Internet brands it says have joined and when. With Microsoft first in


2007, then Yahoo, Google, Facebook, Paltalk, YouTube, Skype, AOL and


Apple the most recent last year. Facebook say they don't know


anything about a Prism programme, others say the same. Some deny they


have given the Government direct access to their servers. It is


important to them symbolically and for perhaps some other reasons to


say you don't have your hooks straight into our server, there is


another black box inbetween that we have knowledge of. The effect is


the same, if you are sitting in Fort Mead the head of the security


agency, you have push button access to the material that is in their


server that fits the lawful search criteria. Some people following the


issue closely suspected this kind of thing was going on. Having said


that in the face of a lot of denials from the US Government and


their allies that they were doing this kind of thing to see the


smoking gun, if you like, the actual court order, the actual


details of this Prism programme, it is quite surprising even for those


people. The power point goes on to boast of the kinds of electronic


communications it can spy on. Listing e-mail, chat, video voice,


videos, photos, stored data VoIP, file transfers, video conferencing,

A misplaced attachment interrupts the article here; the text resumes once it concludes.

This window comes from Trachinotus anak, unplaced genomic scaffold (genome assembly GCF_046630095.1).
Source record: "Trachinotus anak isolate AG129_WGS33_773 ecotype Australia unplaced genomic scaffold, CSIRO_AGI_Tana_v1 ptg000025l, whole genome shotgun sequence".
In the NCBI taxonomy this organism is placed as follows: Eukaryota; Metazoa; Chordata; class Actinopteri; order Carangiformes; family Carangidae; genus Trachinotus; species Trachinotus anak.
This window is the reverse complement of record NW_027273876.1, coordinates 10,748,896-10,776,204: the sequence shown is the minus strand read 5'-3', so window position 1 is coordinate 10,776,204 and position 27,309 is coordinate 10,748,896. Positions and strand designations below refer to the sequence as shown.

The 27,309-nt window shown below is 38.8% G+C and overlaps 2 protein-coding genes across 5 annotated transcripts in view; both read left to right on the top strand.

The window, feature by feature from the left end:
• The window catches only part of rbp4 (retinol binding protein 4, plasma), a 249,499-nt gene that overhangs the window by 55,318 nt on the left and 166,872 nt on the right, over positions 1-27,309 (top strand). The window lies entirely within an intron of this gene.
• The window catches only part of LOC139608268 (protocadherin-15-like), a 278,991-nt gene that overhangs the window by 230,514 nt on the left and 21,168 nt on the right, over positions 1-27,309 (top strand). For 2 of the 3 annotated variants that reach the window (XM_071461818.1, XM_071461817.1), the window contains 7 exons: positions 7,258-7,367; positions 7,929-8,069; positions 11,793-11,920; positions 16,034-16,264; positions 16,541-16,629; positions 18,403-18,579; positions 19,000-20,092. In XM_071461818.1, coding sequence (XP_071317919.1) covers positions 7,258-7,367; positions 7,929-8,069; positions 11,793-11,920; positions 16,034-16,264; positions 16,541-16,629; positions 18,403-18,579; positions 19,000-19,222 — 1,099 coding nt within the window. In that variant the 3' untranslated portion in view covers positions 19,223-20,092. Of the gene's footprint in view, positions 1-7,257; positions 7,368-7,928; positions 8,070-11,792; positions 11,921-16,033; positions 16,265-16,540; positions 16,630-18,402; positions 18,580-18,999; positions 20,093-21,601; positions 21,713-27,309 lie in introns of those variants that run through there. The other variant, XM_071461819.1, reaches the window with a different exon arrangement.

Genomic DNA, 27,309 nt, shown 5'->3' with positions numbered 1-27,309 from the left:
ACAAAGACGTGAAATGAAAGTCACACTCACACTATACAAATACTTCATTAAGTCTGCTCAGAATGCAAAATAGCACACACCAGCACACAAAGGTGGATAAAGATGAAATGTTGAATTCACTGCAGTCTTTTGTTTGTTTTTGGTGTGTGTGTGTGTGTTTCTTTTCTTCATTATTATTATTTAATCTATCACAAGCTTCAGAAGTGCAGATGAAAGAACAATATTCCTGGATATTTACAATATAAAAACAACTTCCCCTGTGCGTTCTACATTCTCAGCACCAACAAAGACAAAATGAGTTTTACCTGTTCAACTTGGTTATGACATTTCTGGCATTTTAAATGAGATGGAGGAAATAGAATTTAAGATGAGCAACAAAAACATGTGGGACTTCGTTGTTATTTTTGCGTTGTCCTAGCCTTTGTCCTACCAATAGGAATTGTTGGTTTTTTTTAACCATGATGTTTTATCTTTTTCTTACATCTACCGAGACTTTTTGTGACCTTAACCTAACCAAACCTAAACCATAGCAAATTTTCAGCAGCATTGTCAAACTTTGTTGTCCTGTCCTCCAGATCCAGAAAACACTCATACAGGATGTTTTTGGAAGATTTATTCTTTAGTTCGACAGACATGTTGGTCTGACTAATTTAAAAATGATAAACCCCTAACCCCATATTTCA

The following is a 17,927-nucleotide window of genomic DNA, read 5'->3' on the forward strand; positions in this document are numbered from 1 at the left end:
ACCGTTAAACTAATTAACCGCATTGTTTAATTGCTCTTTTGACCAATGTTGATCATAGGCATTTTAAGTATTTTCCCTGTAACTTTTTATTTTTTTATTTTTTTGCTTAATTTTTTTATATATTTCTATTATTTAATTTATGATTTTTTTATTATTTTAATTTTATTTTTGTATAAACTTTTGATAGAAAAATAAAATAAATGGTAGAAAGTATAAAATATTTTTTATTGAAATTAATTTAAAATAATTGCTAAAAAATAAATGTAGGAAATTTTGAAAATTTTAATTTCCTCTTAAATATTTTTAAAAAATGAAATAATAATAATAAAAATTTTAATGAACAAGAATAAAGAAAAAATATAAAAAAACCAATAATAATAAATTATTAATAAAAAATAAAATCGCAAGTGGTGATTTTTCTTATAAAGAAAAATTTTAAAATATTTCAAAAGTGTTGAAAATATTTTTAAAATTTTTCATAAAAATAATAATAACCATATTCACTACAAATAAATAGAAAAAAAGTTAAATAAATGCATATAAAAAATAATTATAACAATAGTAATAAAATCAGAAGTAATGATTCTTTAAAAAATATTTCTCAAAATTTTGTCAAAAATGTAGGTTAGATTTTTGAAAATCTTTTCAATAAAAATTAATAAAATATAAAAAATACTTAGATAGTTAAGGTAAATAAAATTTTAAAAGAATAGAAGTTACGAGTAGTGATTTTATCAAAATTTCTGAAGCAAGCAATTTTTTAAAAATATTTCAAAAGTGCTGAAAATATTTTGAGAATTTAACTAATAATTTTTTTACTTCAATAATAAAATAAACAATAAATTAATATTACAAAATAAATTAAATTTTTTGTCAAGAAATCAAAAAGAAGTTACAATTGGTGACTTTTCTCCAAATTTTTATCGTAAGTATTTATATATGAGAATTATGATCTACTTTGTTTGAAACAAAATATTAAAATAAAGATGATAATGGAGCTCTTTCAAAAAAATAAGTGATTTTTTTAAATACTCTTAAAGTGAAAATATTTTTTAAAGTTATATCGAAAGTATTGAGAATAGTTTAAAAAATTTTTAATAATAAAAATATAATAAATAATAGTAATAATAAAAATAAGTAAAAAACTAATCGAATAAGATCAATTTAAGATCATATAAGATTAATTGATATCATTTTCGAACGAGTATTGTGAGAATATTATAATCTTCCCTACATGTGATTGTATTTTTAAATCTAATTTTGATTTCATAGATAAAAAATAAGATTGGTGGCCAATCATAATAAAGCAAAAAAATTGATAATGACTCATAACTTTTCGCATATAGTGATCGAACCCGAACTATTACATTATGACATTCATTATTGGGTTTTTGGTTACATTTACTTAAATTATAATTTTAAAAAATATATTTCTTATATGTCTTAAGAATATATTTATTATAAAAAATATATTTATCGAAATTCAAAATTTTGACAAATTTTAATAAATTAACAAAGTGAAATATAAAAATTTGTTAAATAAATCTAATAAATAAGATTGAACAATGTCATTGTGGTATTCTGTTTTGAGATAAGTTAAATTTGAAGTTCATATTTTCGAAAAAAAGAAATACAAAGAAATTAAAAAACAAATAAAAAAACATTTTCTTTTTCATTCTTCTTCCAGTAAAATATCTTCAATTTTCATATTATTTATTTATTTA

notifications of target activity, social networking and cryptically,


special requests. The big thing that has changed in the last two or


three years, that means you need the co-operation of the technology


companies to get access to some of this data is the fact that they


have switched on encryption by default for their services. When


you as a G mail or hotmail user connects to Microsoft servers now,


by default the communication will be encrypted. It is no longer the


case that intelligence agencies can listen in between you and the


server. They have to go to the server to get the data. The UK take


on this story emerged this afternoon, with further claims by


the Guardian Newspaper that Britain's own electronic listening


post, GCHQ, has also been gathering data through The Prisoner programme.


GCHQ itself says it operates within a strict legal and policy framework,


with rigorous oversight. The claims are already prompting opposition


questions about the precise nature of the UK's relationship with Prism.


Our generation was the generation that got on-line. We have seen this


massive internet grow up and it is bringing us all so much more


connectivity and all the benefits we have seen. Now we are starting


to realise that we have sort of built a monster. This very same net


if work can be used to monitor us better than George Orwell could


ever have imagined. That is a sad thing to think about. But we now


have a Big Brother. It actually isn't even a domestic Big Brother


it is a foreign Big Brother. moral high ground matters to


technology companies, because they need their customers to trust them.


If, as some here are now suggesting, Prism is a snooper's charter by the


back door, that trust is at risk. We have the author of Trading


Secrets about the Intelligence Services, and Julian Huppert is a


Lib Dem MP campaigning against the Communications Data Bill. GCHQ is


really clear on this, very strong on this, they say they are take